How to Reinstall Windows Without Losing Ubuntu
Ubuntu has a partitioner named gparted. You can get this by going to applications>terminal and typing (sudo apt-get install gparted) without the brackets. This program allows you to see the partitions on your hard drive and create new ones. If you are installing Windows, for security reasons I do recommend creating a NTFS partition. Have a careful look at the partitions on your hard drive. You can erase the Windows partition and re create a NTFS blank partition of a size that you'd like the entire partition to be. Do yourself a favor and try to name this partition. Otherwise, take full notes of what each partition is, what the size is and the format of it so that when you come to install Windows, you don't accidentally overwrite Ubuntu!
Now that the partitions are created, insert the Windows CD and reboot. Remember to change the settings in BIOS to allow the CD drive to boot first. Once Windows has loaded and is ready to install, select the partition you created (the NTFS one) and install Windows on there. Once the installation is complete, reboot the computer (remember to take out the CD when Windows is FULLY complete) and as the computer starts up, the grub loader of Ubuntu will load up, but you will be prompted which operating system to run.
Generally, the top Ubuntu line is the current version of Ubuntu, the second line is for recovery purposes of the current version, third is an older version which you must keep, fourth is a recovery of the old version and line 5 is a memory test. Then a new option will appear stating that there are other operating systems for example Microsoft Windows XP Professional (whatever Windows you have installed).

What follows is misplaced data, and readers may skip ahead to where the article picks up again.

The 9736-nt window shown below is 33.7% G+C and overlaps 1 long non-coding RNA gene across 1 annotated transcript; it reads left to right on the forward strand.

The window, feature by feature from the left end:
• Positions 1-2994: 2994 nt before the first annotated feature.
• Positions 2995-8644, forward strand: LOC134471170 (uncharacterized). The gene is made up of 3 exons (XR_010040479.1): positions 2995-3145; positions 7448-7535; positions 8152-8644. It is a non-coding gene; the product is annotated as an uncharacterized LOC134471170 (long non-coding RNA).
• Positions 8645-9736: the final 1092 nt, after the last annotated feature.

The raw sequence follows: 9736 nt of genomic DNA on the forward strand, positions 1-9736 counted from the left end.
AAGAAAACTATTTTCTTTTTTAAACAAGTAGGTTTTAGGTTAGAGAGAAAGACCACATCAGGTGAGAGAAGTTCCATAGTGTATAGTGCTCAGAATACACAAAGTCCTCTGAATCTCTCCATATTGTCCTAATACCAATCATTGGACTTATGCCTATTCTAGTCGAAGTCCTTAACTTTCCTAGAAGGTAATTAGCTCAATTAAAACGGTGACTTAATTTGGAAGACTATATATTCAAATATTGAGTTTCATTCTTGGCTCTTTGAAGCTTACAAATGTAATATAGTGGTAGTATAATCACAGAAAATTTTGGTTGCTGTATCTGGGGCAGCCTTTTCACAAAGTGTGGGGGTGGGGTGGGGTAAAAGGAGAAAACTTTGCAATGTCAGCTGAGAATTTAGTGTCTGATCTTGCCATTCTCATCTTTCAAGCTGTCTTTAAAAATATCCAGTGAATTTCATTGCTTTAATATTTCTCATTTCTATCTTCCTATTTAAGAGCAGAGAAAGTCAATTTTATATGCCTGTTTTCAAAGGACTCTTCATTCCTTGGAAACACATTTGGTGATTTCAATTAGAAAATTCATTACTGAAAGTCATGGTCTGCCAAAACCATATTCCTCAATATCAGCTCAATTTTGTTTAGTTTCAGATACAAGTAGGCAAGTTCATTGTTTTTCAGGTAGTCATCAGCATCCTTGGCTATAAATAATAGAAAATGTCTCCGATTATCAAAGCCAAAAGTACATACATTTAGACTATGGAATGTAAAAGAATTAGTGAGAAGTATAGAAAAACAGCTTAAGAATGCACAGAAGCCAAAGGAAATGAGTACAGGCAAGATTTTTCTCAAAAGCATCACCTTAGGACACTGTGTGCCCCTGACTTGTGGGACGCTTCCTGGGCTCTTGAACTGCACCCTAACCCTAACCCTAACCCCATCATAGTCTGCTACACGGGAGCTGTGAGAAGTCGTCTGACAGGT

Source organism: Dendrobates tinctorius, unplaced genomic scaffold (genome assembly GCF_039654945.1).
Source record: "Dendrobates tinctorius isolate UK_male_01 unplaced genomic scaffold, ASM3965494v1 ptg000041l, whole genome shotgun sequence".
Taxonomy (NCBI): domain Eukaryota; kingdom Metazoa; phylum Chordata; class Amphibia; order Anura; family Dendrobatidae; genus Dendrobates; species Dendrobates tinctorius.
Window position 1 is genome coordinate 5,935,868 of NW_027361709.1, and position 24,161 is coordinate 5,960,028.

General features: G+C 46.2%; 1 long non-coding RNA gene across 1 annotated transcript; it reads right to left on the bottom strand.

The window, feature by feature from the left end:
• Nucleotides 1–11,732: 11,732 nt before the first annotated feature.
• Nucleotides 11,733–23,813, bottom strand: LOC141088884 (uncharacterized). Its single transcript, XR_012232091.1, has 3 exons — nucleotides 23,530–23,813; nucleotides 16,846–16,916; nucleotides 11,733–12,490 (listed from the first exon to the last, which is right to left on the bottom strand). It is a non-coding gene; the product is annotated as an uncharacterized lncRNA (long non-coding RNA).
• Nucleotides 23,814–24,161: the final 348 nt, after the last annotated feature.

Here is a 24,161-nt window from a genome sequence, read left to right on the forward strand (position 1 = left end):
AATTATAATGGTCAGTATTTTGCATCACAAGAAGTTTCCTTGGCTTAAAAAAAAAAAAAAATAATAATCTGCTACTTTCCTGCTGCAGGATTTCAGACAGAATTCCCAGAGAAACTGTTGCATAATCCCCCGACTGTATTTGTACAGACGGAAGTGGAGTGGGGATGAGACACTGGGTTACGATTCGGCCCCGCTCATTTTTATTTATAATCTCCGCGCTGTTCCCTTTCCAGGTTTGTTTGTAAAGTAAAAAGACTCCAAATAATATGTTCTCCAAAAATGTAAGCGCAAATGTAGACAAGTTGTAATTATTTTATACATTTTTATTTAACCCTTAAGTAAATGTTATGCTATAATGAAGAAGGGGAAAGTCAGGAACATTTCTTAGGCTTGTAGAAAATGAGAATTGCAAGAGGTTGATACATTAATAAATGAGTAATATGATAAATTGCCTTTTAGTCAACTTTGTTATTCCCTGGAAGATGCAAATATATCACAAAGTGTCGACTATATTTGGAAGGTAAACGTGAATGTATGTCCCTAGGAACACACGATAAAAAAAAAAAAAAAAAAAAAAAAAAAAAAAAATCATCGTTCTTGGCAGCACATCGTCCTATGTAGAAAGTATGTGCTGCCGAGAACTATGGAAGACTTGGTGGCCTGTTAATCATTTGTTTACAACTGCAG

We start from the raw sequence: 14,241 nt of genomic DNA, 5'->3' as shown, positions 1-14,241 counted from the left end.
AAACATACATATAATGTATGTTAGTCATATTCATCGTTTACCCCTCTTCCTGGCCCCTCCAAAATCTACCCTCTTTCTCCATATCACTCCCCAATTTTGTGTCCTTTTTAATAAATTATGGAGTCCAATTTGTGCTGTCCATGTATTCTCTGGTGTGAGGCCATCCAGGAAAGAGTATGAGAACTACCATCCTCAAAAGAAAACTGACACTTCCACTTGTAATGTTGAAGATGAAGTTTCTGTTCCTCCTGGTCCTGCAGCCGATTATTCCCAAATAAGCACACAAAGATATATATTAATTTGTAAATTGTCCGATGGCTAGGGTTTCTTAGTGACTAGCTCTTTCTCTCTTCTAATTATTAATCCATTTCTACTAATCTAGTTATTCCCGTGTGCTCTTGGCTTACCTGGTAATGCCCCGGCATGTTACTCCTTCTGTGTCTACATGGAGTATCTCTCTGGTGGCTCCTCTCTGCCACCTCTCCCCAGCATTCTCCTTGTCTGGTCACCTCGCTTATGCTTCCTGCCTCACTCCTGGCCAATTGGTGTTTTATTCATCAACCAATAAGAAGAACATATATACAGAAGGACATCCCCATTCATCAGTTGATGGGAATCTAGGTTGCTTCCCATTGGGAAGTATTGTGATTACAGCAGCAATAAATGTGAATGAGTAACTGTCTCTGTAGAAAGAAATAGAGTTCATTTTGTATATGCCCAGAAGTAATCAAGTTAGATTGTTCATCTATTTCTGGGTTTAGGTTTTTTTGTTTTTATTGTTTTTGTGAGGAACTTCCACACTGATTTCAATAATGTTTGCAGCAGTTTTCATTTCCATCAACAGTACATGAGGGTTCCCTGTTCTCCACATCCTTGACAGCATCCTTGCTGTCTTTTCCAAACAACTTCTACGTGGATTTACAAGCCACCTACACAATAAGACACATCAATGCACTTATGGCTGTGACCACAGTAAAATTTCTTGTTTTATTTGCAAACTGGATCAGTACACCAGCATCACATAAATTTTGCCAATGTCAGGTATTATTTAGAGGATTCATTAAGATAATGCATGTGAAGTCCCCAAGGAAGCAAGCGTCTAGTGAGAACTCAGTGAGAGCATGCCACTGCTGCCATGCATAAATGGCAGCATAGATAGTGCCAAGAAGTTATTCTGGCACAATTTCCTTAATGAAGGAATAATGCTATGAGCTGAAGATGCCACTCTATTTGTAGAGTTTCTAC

So if you have followed the above instructions correctly, you should have both Ubuntu and Windows on the hard drive but in separate partitions. In Ubuntu, you can access your Windows partition (which is not recommended for inexperienced users) so you can store some data on it. In Windows however, you cannot access your Ubuntu partition. So go forth and spread the multi boot word! In case you were wondering, you have just completed a multi boot installation in which you are running two different operating systems on one hard drive. It is possible to install more than two operating systems, but make sure you have the space and other requirements to do so.
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